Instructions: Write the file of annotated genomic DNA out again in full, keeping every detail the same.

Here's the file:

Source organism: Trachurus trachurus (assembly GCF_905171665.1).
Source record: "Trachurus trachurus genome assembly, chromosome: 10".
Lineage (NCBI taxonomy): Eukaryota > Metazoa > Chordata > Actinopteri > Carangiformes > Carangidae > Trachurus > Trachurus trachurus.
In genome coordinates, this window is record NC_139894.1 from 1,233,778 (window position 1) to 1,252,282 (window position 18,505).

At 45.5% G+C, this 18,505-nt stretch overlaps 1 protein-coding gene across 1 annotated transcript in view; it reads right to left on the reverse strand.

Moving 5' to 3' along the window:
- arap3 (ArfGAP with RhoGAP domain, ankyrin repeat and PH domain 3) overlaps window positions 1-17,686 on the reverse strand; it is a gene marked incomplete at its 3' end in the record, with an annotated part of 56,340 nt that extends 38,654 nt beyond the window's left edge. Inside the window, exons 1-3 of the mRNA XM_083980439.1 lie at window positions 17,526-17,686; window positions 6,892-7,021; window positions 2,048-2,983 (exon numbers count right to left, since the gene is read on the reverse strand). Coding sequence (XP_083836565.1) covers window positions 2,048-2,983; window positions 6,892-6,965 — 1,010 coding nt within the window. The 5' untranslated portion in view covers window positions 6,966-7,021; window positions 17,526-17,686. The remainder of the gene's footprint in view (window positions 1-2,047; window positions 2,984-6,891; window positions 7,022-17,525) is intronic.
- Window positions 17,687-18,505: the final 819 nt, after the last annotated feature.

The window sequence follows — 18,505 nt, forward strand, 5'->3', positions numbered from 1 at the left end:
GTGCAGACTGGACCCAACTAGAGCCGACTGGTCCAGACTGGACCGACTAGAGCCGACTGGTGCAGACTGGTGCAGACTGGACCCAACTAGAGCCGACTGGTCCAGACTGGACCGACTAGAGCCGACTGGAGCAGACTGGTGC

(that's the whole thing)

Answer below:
Source organism: Trachurus trachurus (assembly GCF_905171665.1).
Source record: "Trachurus trachurus genome assembly, chromosome: 10".
Lineage (NCBI taxonomy): Eukaryota > Metazoa > Chordata > Actinopteri > Carangiformes > Carangidae > Trachurus > Trachurus trachurus.
In genome coordinates, this window is record NC_139894.1 from 1,233,778 (window position 1) to 1,252,282 (window position 18,505).

At 45.5% G+C, this 18,505-nt stretch overlaps 1 protein-coding gene across 1 annotated transcript in view; it reads right to left on the reverse strand.

Moving 5' to 3' along the window:
- arap3 (ArfGAP with RhoGAP domain, ankyrin repeat and PH domain 3) overlaps window positions 1-17,686 on the reverse strand; it is a gene marked incomplete at its 3' end in the record, with an annotated part of 56,340 nt that extends 38,654 nt beyond the window's left edge. Inside the window, exons 1-3 of the mRNA XM_083980439.1 lie at window positions 17,526-17,686; window positions 6,892-7,021; window positions 2,048-2,983 (exon numbers count right to left, since the gene is read on the reverse strand). Coding sequence (XP_083836565.1) covers window positions 2,048-2,983; window positions 6,892-6,965 — 1,010 coding nt within the window. The 5' untranslated portion in view covers window positions 6,966-7,021; window positions 17,526-17,686. The remainder of the gene's footprint in view (window positions 1-2,047; window positions 2,984-6,891; window positions 7,022-17,525) is intronic.
- Window positions 17,687-18,505: the final 819 nt, after the last annotated feature.

The window sequence follows — 18,505 nt, forward strand, 5'->3', positions numbered from 1 at the left end:
GTGCAGACTGGACCCAACTAGAGCCGACTGGTCCAGACTGGACCGACTAGAGCCGACTGGTGCAGACTGGTGCAGACTGGACCCAACTAGAGCCGACTGGTCCAGACTGGACCGACTAGAGCCGACTGGAGCAGACTGGTGC